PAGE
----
You have signed your will but not in the presence of any witnesses. As making a will is one of the most important things you will do, you will want to make sure that you have it legally enforced. Your loved ones will thank you in the long run as you have their best interests at heart when you are no longer around.
Theoretically saying, if you write your will on paper and have it properly signed in front of 2 independent adults present, then the will should be considered legally binding. However, it does not mean it is necessarily a good idea.
You can do a “DIY (do it yourself) will” as allowed under the Malaysian Wills Act 1959. DIY wills cost next to nothing, if not entirely nothing at all. It does have its own drawbacks though.
How do you have a valid will in Malaysia?
If you are writing a will in Malaysia, you must comply with the formalities stated in Section 5 of the Wills Act 1959. For the will to be valid and effective in the eyes of Malaysian law, the will must be:
- The will writer needs to be at least 18 years of age at the point of writing the will
- The will writer needs to be of sound mind
- The will must be in writing
- The will must be signed by the will-maker in the presence of at least 2 adult witnesses
- The 2 witnesses must then sign in the presence of each other and the will writer
Who must be the witness of your will?
Your will needs to have at least 2 witnesses to ensure that your will is legally valid in Malaysia. Make sure that at the point of witnessing and signing your will, the 2 witnesses have to be of sound mind and are legal adults over the age of 21 years old. At the same time, the will writer will also have to be 18 years of age and be of sound mind.
A beneficiary named in your will cannot be one of the witnesses of your will. However, an executor can be a witness as long as the executor is not a beneficiary in your will. An executor is a person who executes and administers your will and estate.
However, the executor can also be the beneficiary of your will. As long as the executor does not benefit from your will, then he or she can be the witness to your will.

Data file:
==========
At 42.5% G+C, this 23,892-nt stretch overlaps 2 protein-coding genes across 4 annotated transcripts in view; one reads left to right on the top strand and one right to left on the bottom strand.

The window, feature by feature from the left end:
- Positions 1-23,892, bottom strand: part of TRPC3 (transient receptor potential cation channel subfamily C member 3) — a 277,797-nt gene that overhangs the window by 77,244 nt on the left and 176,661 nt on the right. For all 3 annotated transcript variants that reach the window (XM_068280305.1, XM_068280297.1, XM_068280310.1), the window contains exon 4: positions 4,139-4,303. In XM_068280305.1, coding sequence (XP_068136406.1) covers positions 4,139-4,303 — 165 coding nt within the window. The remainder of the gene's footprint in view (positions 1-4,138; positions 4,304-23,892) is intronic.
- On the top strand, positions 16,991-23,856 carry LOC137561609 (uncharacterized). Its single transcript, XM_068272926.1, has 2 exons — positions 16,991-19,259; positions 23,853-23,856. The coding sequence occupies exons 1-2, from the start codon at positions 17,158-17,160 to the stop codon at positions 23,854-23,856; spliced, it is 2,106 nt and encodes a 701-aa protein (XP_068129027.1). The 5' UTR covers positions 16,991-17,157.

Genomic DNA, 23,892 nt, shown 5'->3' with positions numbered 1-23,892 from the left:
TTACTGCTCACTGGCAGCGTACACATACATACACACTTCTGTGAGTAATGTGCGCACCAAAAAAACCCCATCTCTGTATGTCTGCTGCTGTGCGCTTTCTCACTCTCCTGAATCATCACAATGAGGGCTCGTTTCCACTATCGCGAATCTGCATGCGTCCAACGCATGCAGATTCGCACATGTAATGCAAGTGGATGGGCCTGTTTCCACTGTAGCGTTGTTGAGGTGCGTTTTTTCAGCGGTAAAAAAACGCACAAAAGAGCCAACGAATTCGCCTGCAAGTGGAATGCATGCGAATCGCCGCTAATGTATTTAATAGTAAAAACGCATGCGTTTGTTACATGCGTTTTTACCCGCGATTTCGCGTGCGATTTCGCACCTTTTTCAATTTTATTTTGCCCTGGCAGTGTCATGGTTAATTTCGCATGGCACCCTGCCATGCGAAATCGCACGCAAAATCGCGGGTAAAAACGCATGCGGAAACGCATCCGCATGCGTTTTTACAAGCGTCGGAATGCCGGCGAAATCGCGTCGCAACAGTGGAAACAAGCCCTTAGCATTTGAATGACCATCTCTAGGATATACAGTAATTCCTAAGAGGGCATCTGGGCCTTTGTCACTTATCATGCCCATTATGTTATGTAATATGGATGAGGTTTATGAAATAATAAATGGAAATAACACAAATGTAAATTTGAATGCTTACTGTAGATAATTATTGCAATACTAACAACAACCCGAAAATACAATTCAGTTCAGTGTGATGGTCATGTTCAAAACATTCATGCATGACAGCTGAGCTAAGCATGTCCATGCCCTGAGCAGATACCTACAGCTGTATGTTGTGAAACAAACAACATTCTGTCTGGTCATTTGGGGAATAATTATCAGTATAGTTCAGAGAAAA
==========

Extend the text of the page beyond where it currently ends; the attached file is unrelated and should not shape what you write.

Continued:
Why must there be witnesses to a will?
This extra level and step of formality in will writing are for caution’s sake. To be fair, when the will writer has passed on and the will takes effect, the will writer will not be able to attest to say that will, indeed, belongs to them. That is why at least 2 witnesses are needed to be present and sign the will with the will writer.
The witnesses can come forward to court to testify that the will was indeed written by the will writer themselves. They will also need to say that the will writer appeared to be of sound mind and not under any undue influence at the time of signing the will.
What happens if the will is not witnessed?
The short answer is that the document will not be recognized and accepted by the court. Even though it has the signature of the will writer, it is still considered unrecognized and unacceptable.
When the will is not properly witnessed, it is essentially a useless piece of document. Whatever assets the will writer has will be distributed accordingly to Malaysia’s Distribution Act (1957). The process to locate and disseminate the assets will be a long and painful one.
The best way to have a will legalized is not just to have it legalized with a certified lawyer. Make sure that you have 2 witnesses to sign your will with you so to make your asset distribution a lot easier.
If you need any help with will writing, feel free to reach out to us for help. We will be more than happy to assist you in preparing your will for you.